We've been slowed down by the rain but it's not stopped us, nothing can. We're now in our planting season, getting our new season garden going for the year ahead, and seeds need to be planted. Hanno started this season off by enriching the soil with cow manure, worm castings and compost. He does it every year and often between crops as well by digging out a hole and replacing the soil with a rich mix of compost and aged manure. In the world of the vegetable seedling, nothing helps them more than good soil. If you're gardening for the first time this year, or the hundredth, that is your starting point.
There are many seeds you can plant straight into the soil, but others benefit from being grown in a container in sheltered conditions, and then being planted as a seedling. The main one of these is the tomato. You will get more tomatoes if you plant them as seedlings and I'll show you how to do that later. Root vegetables like carrots, radishes, parsnips, turnips and legumes - peas and beans, are best planted directed into the soil. For the rest of your seeds, be guided by the instructions on the seed packet and if you're an experienced gardener, by your own experience. We prefer to raise lettuce, capsicum, cabbage, leek, cucumber and celery seeds in trays and plant them out when they're ready. We over-plant seeds so we can choose the strongest looking seedling and discard the weak ones. If you want a very orderly garden, you'll benefit from planting seedlings rather than seeds in the garden because with seeds you either over or under plant, and some seeds don't germinate and you're left with an empty space. Planting from a seedling tray will allow you to plant out the garden exactly to your liking.
When planting seeds in trays, use a good quality potting mix, not potting or garden soil. You need a mix that is open and drains perfectly, with no lumps of bark or charcoal that will stop a tiny seedling from emerging. It's quite easy to make your own seed raising mix, but I prefer to buy mine already made. Fill the trays, poke your finger into each cell to flatten the soil slightly, then top up the cell with the mix again. Plant according to the instructions on the packet. Generally, the rule of thumb is the larger the seed the deeper it's planted. So for a seed that is tiny, you'd only have to place them on the top of the soil and scatter seed rasing mix over the top to cover them and pat down. For a larger seed, plant it at twice its size - so a seed that is ½ mm would be planted 1 mm deep and a 1 mm seed would be planted 2mm deep. Pat the soil down over the top so the seed stays where it is planted, then gently water in. Don't do that with the hose, it's too forceful, get yourself a plastic spray bottle and use that. It will take a while to completely wet the soil, but that's what it takes - gardening will help you slow down. The seed and all the soil in the cell needs to be saturated, and then the water should freely drain away, leaving a moist seed and cell. The water is what causes the seed to germinate.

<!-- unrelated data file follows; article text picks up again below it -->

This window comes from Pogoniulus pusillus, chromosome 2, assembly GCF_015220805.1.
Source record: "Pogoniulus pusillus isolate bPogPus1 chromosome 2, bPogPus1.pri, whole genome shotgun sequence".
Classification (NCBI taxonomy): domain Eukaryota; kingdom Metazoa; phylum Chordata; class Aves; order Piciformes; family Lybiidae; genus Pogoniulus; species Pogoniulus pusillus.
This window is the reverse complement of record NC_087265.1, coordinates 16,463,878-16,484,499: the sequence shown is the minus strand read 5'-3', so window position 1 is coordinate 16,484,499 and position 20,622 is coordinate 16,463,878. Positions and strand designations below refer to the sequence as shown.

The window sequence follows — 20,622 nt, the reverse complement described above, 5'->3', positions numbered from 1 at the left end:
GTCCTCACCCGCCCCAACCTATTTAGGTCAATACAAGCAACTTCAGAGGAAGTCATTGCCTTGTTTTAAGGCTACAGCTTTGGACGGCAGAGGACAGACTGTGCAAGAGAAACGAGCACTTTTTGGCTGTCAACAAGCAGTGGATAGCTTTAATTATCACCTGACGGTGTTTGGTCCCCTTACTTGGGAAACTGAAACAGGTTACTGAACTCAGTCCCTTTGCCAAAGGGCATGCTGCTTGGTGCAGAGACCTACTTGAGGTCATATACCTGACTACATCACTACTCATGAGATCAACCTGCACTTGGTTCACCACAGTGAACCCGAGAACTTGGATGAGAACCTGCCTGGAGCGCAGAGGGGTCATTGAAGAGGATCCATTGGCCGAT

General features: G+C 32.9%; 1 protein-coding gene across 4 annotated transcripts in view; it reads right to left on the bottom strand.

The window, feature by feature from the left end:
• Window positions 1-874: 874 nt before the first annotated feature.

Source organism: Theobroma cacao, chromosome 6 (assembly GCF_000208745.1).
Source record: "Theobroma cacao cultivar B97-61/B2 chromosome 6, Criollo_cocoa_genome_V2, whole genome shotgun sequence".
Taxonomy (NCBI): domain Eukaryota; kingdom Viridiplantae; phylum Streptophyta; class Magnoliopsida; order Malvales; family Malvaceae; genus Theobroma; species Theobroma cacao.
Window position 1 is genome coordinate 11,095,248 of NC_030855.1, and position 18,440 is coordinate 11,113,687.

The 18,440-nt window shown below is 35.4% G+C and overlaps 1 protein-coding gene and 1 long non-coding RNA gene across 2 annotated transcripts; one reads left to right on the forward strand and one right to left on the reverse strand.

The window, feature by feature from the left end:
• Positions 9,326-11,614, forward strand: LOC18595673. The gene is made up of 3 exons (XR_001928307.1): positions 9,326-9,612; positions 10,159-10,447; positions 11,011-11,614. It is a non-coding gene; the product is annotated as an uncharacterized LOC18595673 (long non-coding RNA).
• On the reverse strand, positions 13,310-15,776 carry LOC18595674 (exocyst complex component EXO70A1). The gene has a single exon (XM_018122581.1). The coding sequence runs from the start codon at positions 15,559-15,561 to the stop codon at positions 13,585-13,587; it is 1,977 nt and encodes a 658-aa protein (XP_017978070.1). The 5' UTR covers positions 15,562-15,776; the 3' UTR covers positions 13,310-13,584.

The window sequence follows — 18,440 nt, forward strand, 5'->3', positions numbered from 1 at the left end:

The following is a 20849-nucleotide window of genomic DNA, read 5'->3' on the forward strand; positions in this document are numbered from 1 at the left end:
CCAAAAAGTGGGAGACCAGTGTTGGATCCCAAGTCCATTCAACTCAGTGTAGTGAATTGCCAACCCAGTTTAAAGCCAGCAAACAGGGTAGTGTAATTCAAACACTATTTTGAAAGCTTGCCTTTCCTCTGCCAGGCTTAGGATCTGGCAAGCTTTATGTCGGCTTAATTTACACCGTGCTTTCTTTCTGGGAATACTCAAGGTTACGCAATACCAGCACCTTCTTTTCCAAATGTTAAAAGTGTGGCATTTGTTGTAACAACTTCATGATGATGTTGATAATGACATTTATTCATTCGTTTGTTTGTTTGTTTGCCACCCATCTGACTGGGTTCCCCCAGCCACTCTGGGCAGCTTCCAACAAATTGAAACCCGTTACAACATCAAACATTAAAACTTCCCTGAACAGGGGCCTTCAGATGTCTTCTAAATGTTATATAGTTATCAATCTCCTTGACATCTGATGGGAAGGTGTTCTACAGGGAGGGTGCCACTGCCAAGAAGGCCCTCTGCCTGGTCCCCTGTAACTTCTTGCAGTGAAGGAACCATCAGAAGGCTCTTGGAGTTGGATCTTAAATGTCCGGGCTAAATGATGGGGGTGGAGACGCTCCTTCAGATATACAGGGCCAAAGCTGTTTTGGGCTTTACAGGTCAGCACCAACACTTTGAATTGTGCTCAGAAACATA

Once the tray has been planted up, you must keep it moist. Seedlings don't cope well if you let them dry out. Give them a good spray of water every day. Seeds contain everything, except water, to make them grow, they don't need fertiliser. Once the true leaves appear, you can gently fertilise them, but not before.
If you're using new seeds, you should be fine as long as you checked the use by date on them. If you're using older seeds that you've had for a while, or those given to you by a friend or seed swapper. you can test them for viability before you plant them to make sure they'll germinate. I wrote about how to do that two years ago, here.
If you plant by the moon, and that really does work and make sense, there are moon phase calendars to be guided by, just google "moon phases London" or wherever you are and you'll find a moon calendar to help with your planting. In Australia, the planting time for March will start next week with the new moon on Monday 15 March. Here is a moon planting guide.
When planting seeds directly into the garden, most seeds can be planted, in dry soil, watered in and then left to be watered again each day until the seedling emerges. The seeds of legumes need to be treated a bit differently. When planting peas or beans, water the ground well before you plant the seeds. Then, planting according to the spacing on the seed packet, place the seeds into the moist soil. Don't water again until you see the new shoot emerge.
When you plant as many seeds as you need and have some left over, most seeds can be kept for another time. Wrap them up again in the packaging they came in, making sure they can't fall from their packets, and put them in a glass jar - recycled of course - and put the jar in the fridge. Seeds stored in the way will last a few years.
This post is getting too long so I'll write about tomato seeds and seedlings tomorrow. We all still have a week before we need to plant according to the moon. I have a very good Australian gardening book by Lyn Bagnell what speaks of moon planting. If you can get a copy, it's worth the read. I believe Lyn's book to be the best Australian vegetable gardening book. Lyn has her own informative blog as well, you can find her here.
This week will be an excellent time to plan, collect and prepare your seeds. If you're a new gardener, it would be a good idea for you to draw a garden plan. Don't be too ambitious in your first year - there is hard work ahead. We mindful of the time you have and don't make the task to difficult for yourself. Gardening can be a wonderful and creative use of your time, but overdoing it will make you resent the first time you picked up a spade.